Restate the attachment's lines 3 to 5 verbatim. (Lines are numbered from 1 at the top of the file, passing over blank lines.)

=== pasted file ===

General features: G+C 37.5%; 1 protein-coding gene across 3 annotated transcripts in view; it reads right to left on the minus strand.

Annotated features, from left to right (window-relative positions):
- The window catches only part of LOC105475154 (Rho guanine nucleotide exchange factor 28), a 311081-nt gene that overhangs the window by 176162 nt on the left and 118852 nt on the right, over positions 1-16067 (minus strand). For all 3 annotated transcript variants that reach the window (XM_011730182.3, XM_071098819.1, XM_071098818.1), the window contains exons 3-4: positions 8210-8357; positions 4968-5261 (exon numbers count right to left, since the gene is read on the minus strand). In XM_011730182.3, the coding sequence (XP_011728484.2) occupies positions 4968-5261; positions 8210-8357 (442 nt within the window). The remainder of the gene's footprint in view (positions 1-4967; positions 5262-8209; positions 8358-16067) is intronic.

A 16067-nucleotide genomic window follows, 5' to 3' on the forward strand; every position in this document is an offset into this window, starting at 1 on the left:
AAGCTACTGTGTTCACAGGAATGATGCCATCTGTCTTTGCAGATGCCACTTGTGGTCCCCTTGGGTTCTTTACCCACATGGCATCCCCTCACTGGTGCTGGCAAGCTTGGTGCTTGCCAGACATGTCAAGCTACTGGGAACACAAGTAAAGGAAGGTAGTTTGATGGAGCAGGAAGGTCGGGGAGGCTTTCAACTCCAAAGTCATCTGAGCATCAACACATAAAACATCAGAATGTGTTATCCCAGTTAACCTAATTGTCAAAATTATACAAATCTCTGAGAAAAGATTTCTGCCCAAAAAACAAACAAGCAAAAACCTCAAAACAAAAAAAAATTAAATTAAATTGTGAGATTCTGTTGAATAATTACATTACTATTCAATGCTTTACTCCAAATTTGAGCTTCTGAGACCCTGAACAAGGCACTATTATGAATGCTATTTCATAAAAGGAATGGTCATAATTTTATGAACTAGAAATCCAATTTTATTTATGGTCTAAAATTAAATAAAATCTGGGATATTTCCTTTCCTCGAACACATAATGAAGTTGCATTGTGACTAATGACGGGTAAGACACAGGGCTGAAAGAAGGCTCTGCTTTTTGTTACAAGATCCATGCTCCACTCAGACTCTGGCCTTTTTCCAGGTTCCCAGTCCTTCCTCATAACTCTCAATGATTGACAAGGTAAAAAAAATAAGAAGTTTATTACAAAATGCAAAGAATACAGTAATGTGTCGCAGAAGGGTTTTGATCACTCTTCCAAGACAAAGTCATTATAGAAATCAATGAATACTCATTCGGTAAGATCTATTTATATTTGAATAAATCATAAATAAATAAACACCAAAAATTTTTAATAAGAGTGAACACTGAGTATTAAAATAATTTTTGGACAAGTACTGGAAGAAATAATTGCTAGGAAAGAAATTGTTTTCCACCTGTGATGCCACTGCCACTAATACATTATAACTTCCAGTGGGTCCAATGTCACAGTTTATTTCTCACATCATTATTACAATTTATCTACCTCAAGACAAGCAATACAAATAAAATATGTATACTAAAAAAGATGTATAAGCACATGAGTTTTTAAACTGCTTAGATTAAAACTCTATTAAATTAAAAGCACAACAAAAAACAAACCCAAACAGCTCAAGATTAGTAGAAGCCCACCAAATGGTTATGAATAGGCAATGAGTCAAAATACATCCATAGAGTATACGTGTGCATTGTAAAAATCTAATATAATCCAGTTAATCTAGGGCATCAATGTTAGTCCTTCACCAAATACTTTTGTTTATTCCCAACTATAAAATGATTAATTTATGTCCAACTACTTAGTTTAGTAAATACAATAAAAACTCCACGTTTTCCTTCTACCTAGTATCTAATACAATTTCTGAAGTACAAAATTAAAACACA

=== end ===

- The window catches only part of LOC105475154 (Rho guanine nucleotide exchange factor 28), a 311081-nt gene that overhangs the window by 176162 nt on the left and 118852 nt on the right, over positions 1-16067 (minus strand). For all 3 annotated transcript variants that reach the window (XM_011730182.3, XM_071098819.1, XM_071098818.1), the window contains exons 3-4: positions 8210-8357; positions 4968-5261 (exon numbers count right to left, since the gene is read on the minus strand). In XM_011730182.3, the coding sequence (XP_011728484.2) occupies positions 4968-5261; positions 8210-8357 (442 nt within the window). The remainder of the gene's footprint in view (positions 1-4967; positions 5262-8209; positions 8358-16067) is intronic.

A 16067-nucleotide genomic window follows, 5' to 3' on the forward strand; every position in this document is an offset into this window, starting at 1 on the left:
AAGCTACTGTGTTCACAGGAATGATGCCATCTGTCTTTGCAGATGCCACTTGTGGTCCCCTTGGGTTCTTTACCCACATGGCATCCCCTCACTGGTGCTGGCAAGCTTGGTGCTTGCCAGACATGTCAAGCTACTGGGAACACAAGTAAAGGAAGGTAGTTTGATGGAGCAGGAAGGTCGGGGAGGCTTTCAACTCCAAAGTCATCTGAGCATCAACACATAAAACATCAGAATGTGTTATCCCAGTTAACCTAATTGTCAAAATTATACAAATCTCTGAGAAAAGATTTCTGCCCAAAAAACAAACAAGCAAAAACCTCAAAACAAAAAAAAATTAAATTAAATTGTGAGATTCTGTTGAATAATTACATTACTATTCAATGCTTTACTCCAAATTTGAGCTTCTGAGACCCTGAACAAGGCACTATTATGAATGCTATTTCATAAAAGGAATGGTCATAATTTTATGAACTAGAAATCCAATTTTATTTATGGTCTAAAATTAAATAAAATCTGGGATATTTCCTTTCCTCGAACACATAATGAAGTTGCATTGTGACTAATGACGGGTAAGACACAGGGCTGAAAGAAGGCTCTGCTTTTTGTTACAAGATCCATGCTCCACTCAGACTCTGGCCTTTTTCCAGGTTCCCAGTCCTTCCTCATAACTCTCAATGATTGACAAGGTAAAAAAAATAAGAAGTTTATTACAAAATGCAAAGAATACAGTAATGTGTCGCAGAAGGGTTTTGATCACTCTTCCAAGACAAAGTCATTATAGAAATCAATGAATACTCATTCGGTAAGATCTATTTATATTTGAATAAATCATAAATAAATAAACACCAAAAATTTTTAATAAGAGTGAACACTGAGTATTAAAATAATTTTTGGACAAGTACTGGAAGAAATAATTGCTAGGAAAGAAATTGTTTTCCACCTGTGATGCCACTGCCACTAATACATTATAACTTCCAGTGGGTCCAATGTCACAGTTTATTTCTCACATCATTATTACAATTTATCTACCTCAAGACAAGCAATACAAATAAAATATGTATACTAAAAAAGATGTATAAGCACATGAGTTTTTAAACTGCTTAGATTAAAACTCTATTAAATTAAAAGCACAACAAAAAACAAACCCAAACAGCTCAAGATTAGTAGAAGCCCACCAAATGGTTATGAATAGGCAATGAGTCAAAATACATCCATAGAGTATACGTGTGCATTGTAAAAATCTAATATAATCCAGTTAATCTAGGGCATCAATGTTAGTCCTTCACCAAATACTTTTGTTTATTCCCAACTATAAAATGATTAATTTATGTCCAACTACTTAGTTTAGTAAATACAATAAAAACTCCACGTTTTCCTTCTACCTAGTATCTAATACAATTTCTGAAGTACAAAATTAAAACACA